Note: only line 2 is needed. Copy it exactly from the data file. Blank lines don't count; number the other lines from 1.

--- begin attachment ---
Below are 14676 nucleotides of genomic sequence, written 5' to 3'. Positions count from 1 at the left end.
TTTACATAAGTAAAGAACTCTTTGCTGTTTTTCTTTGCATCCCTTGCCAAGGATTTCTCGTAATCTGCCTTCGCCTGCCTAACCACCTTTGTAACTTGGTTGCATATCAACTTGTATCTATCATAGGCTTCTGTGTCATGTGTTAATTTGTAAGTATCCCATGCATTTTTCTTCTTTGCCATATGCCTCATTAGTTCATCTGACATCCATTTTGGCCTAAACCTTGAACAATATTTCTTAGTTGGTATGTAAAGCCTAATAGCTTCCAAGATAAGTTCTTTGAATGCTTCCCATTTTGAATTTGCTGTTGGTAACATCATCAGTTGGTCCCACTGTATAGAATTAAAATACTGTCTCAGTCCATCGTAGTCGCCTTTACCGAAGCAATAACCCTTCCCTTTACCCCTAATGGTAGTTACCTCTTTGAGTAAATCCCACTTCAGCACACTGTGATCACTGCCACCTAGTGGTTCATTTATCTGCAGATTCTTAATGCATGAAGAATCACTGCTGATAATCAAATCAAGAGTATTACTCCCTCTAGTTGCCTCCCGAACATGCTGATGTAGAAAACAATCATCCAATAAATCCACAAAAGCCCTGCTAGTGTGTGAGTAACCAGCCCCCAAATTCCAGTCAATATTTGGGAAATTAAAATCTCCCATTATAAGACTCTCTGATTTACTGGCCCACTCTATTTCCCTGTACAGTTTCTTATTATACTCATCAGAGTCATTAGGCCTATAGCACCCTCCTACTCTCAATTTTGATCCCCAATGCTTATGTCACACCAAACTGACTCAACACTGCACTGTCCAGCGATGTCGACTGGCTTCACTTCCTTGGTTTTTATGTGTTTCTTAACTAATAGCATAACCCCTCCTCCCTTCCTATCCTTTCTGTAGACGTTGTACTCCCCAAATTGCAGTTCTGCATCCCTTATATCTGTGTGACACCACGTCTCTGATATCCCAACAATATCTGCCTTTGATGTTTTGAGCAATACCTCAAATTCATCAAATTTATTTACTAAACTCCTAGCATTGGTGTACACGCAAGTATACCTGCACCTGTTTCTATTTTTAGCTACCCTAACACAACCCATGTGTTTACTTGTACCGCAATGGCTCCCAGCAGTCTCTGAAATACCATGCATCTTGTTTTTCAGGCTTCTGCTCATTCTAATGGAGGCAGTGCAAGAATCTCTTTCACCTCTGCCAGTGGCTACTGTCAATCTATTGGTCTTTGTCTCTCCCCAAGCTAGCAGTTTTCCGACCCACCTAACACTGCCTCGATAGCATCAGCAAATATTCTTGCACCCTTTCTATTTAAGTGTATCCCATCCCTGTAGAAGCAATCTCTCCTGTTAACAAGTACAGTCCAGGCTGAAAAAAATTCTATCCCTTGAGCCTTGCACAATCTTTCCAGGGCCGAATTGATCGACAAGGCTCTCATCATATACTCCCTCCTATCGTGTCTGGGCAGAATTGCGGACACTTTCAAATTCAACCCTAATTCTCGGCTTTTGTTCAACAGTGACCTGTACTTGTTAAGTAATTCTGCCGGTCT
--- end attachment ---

TTTACATAAGTAAAGAACTCTTTGCTGTTTTTCTTTGCATCCCTTGCCAAGGATTTCTCGTAATCTGCCTTCGCCTGCCTAACCACCTTTGTAACTTGGTTGCATATCAACTTGTATCTATCATAGGCTTCTGTGTCATGTGTTAATTTGTAAGTATCCCATGCATTTTTCTTCTTTGCCATATGCCTCATTAGTTCATCTGACATCCATTTTGGCCTAAACCTTGAACAATATTTCTTAGTTGGTATGTAAAGCCTAATAGCTTCCAAGATAAGTTCTTTGAATGCTTCCCATTTTGAATTTGCTGTTGGTAACATCATCAGTTGGTCCCACTGTATAGAATTAAAATACTGTCTCAGTCCATCGTAGTCGCCTTTACCGAAGCAATAACCCTTCCCTTTACCCCTAATGGTAGTTACCTCTTTGAGTAAATCCCACTTCAGCACACTGTGATCACTGCCACCTAGTGGTTCATTTATCTGCAGATTCTTAATGCATGAAGAATCACTGCTGATAATCAAATCAAGAGTATTACTCCCTCTAGTTGCCTCCCGAACATGCTGATGTAGAAAACAATCATCCAATAAATCCACAAAAGCCCTGCTAGTGTGTGAGTAACCAGCCCCCAAATTCCAGTCAATATTTGGGAAATTAAAATCTCCCATTATAAGACTCTCTGATTTACTGGCCCACTCTATTTCCCTGTACAGTTTCTTATTATACTCATCAGAGTCATTAGGCCTATAGCACCCTCCTACTCTCAATTTTGATCCCCAATGCTTATGTCACACCAAACTGACTCAACACTGCACTGTCCAGCGATGTCGACTGGCTTCACTTCCTTGGTTTTTATGTGTTTCTTAACTAATAGCATAACCCCTCCTCCCTTCCTATCCTTTCTGTAGACGTTGTACTCCCCAAATTGCAGTTCTGCATCCCTTATATCTGTGTGACACCACGTCTCTGATATCCCAACAATATCTGCCTTTGATGTTTTGAGCAATACCTCAAATTCATCAAATTTATTTACTAAACTCCTAGCATTGGTGTACACGCAAGTATACCTGCACCTGTTTCTATTTTTAGCTACCCTAACACAACCCATGTGTTTACTTGTACCGCAATGGCTCCCAGCAGTCTCTGAAATACCATGCATCTTGTTTTTCAGGCTTCTGCTCATTCTAATGGAGGCAGTGCAAGAATCTCTTTCACCTCTGCCAGTGGCTACTGTCAATCTATTGGTCTTTGTCTCTCCCCAAGCTAGCAGTTTTCCGACCCACCTAACACTGCCTCGATAGCATCAGCAAATATTCTTGCACCCTTTCTATTTAAGTGTATCCCATCCCTGTAGAAGCAATCTCTCCTGTTAACAAGTACAGTCCAGGCTGAAAAAAATTCTATCCCTTGAGCCTTGCACAATCTTTCCAGGGCCGAATTGATCGACAAGGCTCTCATCATATACTCCCTCCTATCGTGTCTGGGCAGAATTGCGGACACTTTCAAATTCAACCCTAATTCTCGGCTTTTGTTCAACAGTGACCTGTACTTGTTAAGTAATTCTGCCGGTCT